Authors Affecting Authors

Austen - BurneyAll authors are influenced by other authors, whether that influence is conscious or unconscious. Most writers are not plagiarists, of course, but their reading of other writers has an impact — often manifested in their early work before developing a more original voice.

One of the most famous quotes about authorial influence was Dostoyevsky supposedly saying, “We all come out from Gogol’s Overcoat.” Fyodor was referring to Nikolai Gogol’s nightmarishly great 1842 short story “The Overcoat,” which had an effect on some of the legendary 19th-century Russian authors whose prime writing days would follow. A group that of course included Dostoyevsky, Leo Tolstoy, Ivan Turgenev, and Anton Chekhov.

Gogol (1809-1852) was a contemporary — albeit a geographically distant one — of Edgar Allan Poe (1809-1849), who was also a major influence on a number of later writers. Poe managed to do this in at least three genres, being a horror-story pioneer who helped inspire the fiction of H.P. Lovecraft, Stephen King, and others; a detective-story pioneer (with tales such as “The Murders in the Rue Morgue”) who influenced subsequent sleuth writing by Wilkie Collins (The Moonstone), Arthur Conan Doyle (Sherlock Holmes), etc.; and a producer of sea fiction (including The Narrative of Arthur Gordon Pym of Nantucket) that helped inspire Herman Melville’s Moby-Dick.

Staying with 19th-century influencers for a while, Mary Shelley, then Jules Verne, and then H.G. Wells were science-fiction trailblazers who paved the way for Isaac Asimov, Ray Bradbury, Octavia E. Butler, Arthur C. Clarke, Robert A. Heinlein, Ursula K. Le Guin, and others in the 20th century.

Charles Dickens’ funny, sprawling, socially conscious novels have some ancestral elements to what we see in John Irving’s books.

One 19th-century author influencing another was Honore de Balzac, whose realism and the placing of the same characters in different novels helped inspire Emile Zola.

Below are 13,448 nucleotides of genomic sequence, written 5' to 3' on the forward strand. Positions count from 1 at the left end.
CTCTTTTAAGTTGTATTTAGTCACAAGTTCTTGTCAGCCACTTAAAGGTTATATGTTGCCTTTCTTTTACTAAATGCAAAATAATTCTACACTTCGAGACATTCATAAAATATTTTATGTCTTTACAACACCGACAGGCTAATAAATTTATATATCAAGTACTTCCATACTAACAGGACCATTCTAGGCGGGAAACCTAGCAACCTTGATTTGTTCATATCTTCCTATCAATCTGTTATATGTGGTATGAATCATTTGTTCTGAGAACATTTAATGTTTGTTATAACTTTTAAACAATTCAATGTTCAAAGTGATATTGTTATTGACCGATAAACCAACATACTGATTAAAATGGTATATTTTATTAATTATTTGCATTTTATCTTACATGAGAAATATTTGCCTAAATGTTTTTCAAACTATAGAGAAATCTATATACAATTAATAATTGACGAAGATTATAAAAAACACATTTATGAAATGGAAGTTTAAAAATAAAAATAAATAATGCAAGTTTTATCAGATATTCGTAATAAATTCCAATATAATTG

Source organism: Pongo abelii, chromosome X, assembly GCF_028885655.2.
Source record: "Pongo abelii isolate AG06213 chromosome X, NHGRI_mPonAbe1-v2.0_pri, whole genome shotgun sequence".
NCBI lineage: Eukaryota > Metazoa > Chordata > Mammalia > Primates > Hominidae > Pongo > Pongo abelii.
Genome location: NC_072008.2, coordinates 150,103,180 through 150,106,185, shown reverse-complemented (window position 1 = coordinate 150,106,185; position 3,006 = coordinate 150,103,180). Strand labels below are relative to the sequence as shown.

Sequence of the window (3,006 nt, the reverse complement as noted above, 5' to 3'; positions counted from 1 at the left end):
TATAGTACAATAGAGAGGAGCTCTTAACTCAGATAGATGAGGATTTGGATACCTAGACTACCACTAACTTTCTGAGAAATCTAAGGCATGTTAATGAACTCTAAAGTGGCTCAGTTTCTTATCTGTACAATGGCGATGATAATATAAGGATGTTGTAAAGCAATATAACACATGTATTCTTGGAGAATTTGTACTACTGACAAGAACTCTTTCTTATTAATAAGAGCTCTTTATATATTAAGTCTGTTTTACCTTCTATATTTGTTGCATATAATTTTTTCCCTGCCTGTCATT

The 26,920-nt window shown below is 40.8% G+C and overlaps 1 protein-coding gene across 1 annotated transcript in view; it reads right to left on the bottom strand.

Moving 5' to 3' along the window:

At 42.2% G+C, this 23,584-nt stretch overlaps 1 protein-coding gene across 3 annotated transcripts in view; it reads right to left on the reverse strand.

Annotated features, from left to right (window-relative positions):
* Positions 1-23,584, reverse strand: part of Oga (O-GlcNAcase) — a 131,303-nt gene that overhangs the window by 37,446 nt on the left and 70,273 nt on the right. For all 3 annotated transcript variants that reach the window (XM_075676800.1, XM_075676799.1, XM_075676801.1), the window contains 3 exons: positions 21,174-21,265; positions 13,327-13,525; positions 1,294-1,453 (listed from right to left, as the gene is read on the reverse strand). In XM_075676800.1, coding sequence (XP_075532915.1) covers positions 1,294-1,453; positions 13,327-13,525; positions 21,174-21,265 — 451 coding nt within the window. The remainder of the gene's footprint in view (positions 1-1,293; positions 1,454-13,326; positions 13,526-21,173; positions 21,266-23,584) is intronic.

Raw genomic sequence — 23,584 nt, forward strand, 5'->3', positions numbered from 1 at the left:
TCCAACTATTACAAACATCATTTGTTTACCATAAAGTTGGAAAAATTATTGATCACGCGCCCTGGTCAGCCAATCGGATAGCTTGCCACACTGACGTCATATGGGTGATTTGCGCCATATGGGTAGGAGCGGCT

Going back further in time, 18th-century novelist Fanny Burney was a favorite of Jane Austen, who even found her Pride and Prejudice title in a sentence from Burney’s 1782 novel Cecilia. (Austen is pictured with that book atop this blog post.)

Moving to more recent authors, a young Toni Morrison was an avid reader of Austen and Tolstoy — and it shows in her work, along with influences from such writers as Gabriel Garcia Marquez (magic realism), Zora Neale Hurston (rural/folklore elements), and James Baldwin (a finely tuned radar on racism).

Hurston was also one of the influences on Alice Walker, who found what was believed to be Hurston’s unmarked Florida grave in 1973 and then wrote an influential 1975 Ms. magazine article about Zora that helped revive Hurston’s unfairly faded reputation.

Again mentioning Marquez, his One Hundred Years of Solitude was clearly a partial template for Isabel Allende’s The House of the Spirits. Both are multigenerational sagas with plenty of magic realism and political awareness.

A keen political/feminist sensibility, while almost never getting preachy, makes the 1955-born Barbara Kingsolver somewhat a literary descendant of the 1939-born Margaret Atwood.

Atwood’s canon of course includes several dystopian/speculative-fiction novels, which reminds me that George Orwell in Nineteen Eighty-Four was obviously influenced by Aldous Huxley’s earlier Brave New World — if only to take a different approach to the future in having a society controlled by terror rather than through “pleasurable” distraction. Heck, Huxley was even briefly one of Orwell’s teachers at Eton.